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Literature / Lagadin's Legacy

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It is only in adventure that some people succeed in finding themselves.
Andre Gide, from the opening pages

Lagadin's Legacy (previously titled Tomb of the Elf King) is an adventure novel written by Jonathan Anthony and Samuel Inglis, two first-time writers who live in different countries but communicate via Internet to collaborate on tales. This is the first of such, and is meant to kick-start a fictional universe devised by the duo. It was published in December 2012 through's Create Space company.

Gulliver Crow is a treasure-hunter-for-hire, along with his partner, Boris Palenik. Crow happens to be the wayward son of a deceased archaeologist, and he is constantly haunted by an apparition of his father. One day, Crow is hired by a man to retrieve an ancient necklace supposedly cursed with incredible power, the only relic of an ancient kingdom of elves that existed many years ago. But on this adventure, Crow and Boris bump into a brother-sister team of archaeologists, who join their party after they come under attack by nefarious parties also desiring the necklace. In the course of the quest to find the tomb of the last Elf King, the only way to unlock the necklace’s power, Crow goes through some serious Character Development, and Boris is revealed to be much more than just your typical comic relief sidekick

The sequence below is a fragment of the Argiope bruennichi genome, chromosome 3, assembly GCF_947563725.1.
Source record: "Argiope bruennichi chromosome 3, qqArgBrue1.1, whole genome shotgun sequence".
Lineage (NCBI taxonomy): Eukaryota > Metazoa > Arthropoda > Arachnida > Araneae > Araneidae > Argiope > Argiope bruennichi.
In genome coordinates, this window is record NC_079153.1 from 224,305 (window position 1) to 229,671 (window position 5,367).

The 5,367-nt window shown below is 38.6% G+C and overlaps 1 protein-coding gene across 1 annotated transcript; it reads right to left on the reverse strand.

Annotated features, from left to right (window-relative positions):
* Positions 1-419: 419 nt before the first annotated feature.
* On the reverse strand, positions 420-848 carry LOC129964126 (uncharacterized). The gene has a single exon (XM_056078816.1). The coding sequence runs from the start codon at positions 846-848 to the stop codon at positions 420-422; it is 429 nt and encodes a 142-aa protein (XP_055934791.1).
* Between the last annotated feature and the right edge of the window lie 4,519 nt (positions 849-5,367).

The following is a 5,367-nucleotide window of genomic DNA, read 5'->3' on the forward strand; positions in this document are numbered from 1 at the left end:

This novel provides examples of:

  • Action Girl: Eve Rider becomes one in the climax.
  • Action Prologue
  • Adventurer Outfit: Crow is described as having a usual outfit for his travels, consisting of a dark brown short-sleeve shirt, light brown pants, dark grey boots and an Indiana Jones-style satchel.
  • Artifactof Death: The necklace of the Elf Kings, though it is never exactly stated the nature or properties of its power. All we know is that it has enough magical power to potentially destroy the entire human race.
  • Backto Back Badasses: Crow and Boris during the escape from Conlon’s villa.
  • Backstab Backfire: Boris’s betrayal of Crow ends up bringing about his own death.
  • Bad Boss: Vincent Conlon.
  • Baitand Switch Boss: Just before the climax, Boris reveals himself as the mastermind of the entire plot, much to Conlon's chagrin.
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  • Big "NO!"]: Boris, when the Elf King statues come to life and attack him.
  • Bond One-Liner: Both Conlon and Crow are occasionally guilty of this.
  • Bond Villain Stupidity: Subverted. Conlon has a good reason for keeping Crow alive.
  • Bottomless Magazines: Averted early on, when Crow’s pistol turns out to be empty at a rather... inconvenient time.
  • Captain Obvious: Conlon, upon seeing the statues of the Elf Kings in the ‘tomb.’
  • Catchphrase: “Your ass is mine!”
    • Boris likes to point out that someone doesn't have a lot of faith. Heaven knows what he'd be like in a room full of Atheists.
    • "a reputation is only as great as the effort to accommodate it"
  • Chewingthe Scenery: Conlon, after his injury, becomes a Large Ham.
  • Continuous Decompression: A plane gets one of its windows blown out by gunfire, and causes the cabin to have all oxygen sucked out due to the plane’s height. Thankfully, soon the pilot drops the plane, and oxygen returns.
  • Darkerand Edgier: The book is designed as a deliberately darker and edgier deconstruction of a pulp adventure novel.
  • Deadpan Snarker: Crow's quite the fan of this trope. Conlon is too, but of a less laconic variety.
  • "Eureka!" Moment: Conlon, when he realizes the necklace’s location.
  • Evil Brit: Dr. Vincent Conlon. You can see the inspiration.
  • Evil Versus Evil: Not exactly fighting, but more disdain between Conlon and Boris, once his true nature is revealed.
  • Fanservice: Averted. There is not a single moment in this book where a female character is unnecessarily indecently exposed.
  • Foreboding Architecture: The castle housing Lagadin.